What—and Why—the Pathologist Should Know About Twin-to-Twin Transfusion Syndrome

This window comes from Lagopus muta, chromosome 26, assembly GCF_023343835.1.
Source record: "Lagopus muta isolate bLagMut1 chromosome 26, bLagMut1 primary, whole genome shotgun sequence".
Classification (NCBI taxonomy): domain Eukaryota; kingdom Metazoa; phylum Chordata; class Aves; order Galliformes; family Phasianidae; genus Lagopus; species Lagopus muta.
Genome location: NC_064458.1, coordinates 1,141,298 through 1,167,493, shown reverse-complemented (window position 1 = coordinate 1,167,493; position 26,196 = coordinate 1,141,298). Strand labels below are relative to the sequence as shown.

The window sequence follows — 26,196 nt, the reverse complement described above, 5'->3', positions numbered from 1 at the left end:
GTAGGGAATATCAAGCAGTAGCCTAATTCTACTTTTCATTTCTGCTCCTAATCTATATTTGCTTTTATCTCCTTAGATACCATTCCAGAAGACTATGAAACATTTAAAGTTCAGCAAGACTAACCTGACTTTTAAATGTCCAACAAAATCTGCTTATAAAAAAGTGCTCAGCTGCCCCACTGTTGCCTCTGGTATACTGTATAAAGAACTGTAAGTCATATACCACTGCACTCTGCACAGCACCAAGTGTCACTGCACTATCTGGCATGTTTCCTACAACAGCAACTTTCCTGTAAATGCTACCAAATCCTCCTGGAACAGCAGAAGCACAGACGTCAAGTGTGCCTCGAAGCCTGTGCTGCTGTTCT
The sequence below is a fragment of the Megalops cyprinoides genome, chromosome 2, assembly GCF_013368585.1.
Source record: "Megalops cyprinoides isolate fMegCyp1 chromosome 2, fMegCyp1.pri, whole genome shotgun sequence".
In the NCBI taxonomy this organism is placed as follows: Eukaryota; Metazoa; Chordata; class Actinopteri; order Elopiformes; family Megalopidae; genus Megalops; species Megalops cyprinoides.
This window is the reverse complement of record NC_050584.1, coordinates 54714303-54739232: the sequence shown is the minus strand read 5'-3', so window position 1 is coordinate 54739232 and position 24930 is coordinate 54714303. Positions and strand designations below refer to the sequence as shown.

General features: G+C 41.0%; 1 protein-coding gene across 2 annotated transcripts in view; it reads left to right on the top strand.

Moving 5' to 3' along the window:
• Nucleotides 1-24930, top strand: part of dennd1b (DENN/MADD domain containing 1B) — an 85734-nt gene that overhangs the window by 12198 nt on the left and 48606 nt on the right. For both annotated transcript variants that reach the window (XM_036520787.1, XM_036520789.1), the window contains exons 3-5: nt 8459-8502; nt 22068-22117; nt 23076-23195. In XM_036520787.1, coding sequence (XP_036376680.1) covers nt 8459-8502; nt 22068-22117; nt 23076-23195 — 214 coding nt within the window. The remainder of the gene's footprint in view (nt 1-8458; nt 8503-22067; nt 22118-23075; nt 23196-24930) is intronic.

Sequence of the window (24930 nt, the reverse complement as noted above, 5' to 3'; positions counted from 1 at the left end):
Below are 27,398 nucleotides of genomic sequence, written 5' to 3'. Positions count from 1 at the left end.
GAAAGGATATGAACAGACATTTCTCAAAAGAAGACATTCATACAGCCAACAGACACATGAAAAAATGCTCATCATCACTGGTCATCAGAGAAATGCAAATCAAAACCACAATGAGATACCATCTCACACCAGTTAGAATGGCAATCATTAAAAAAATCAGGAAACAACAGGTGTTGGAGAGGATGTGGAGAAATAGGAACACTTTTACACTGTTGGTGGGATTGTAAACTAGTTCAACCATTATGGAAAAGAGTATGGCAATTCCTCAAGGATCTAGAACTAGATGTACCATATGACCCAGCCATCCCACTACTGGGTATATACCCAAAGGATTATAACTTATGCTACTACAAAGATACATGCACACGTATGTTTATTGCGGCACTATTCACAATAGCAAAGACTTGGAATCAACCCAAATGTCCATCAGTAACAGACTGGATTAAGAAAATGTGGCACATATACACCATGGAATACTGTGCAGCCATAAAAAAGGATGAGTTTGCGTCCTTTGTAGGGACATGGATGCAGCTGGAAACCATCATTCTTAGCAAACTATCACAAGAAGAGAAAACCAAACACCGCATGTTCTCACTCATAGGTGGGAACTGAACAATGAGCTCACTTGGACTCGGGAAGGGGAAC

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Approximately 20% of all twin pregnancies are monochorionic. Between 9% and 15% of all monochorionic twin gestations are complicated by severe chronic twin-to-twin transfusion syndrome (TTTS), characterized by a gradual shift of blood volume from the donor twin to the recipient twin through placental vascular connections [1-3]. The prognosis of severe, untreated chronic TTTS diagnosed in midtrimester fetuses is extremely poor, with mortality rates exceeding 70% [4]. Since publication of the results of the Eurofoetus trial in 2004, laser photocoagulation of the intertwin anastomoses has become accepted as the optimal first-line therapy for severe TTTS diagnosed before 26 weeks of gestation. While laser treatment of vascular communications was initially limited to selected fetal treatment centers, its increasingly widespread use has resulted in the exposure of more pathologists, even in less specialized institutions, to laser-treated placentas. Furthermore, the surge in laser coagulation has revived the general medical, scientific, and public interest in the placental and choriovascular findings in monochorionic twin placentas. The pathologist's understanding of the pathophysiology of TTTS and of TTTS-associated placental pathology, including the findings related to laser ablation of the anastomoses, can be of great benefit to the involved obstetric/neonatal/surgical team and, ultimately, to the patients. In this review, we summarize the current knowledge of the placental contributions to TTTS and other complications of monochorionic twinning and describe the strengths and limitations of placental examination in these settings. It is our expectation that overviews such as this may serve as a template to generate consensus guidelines for standardized and evidence-based pathologic evaluation of monochorionic twin placentas.

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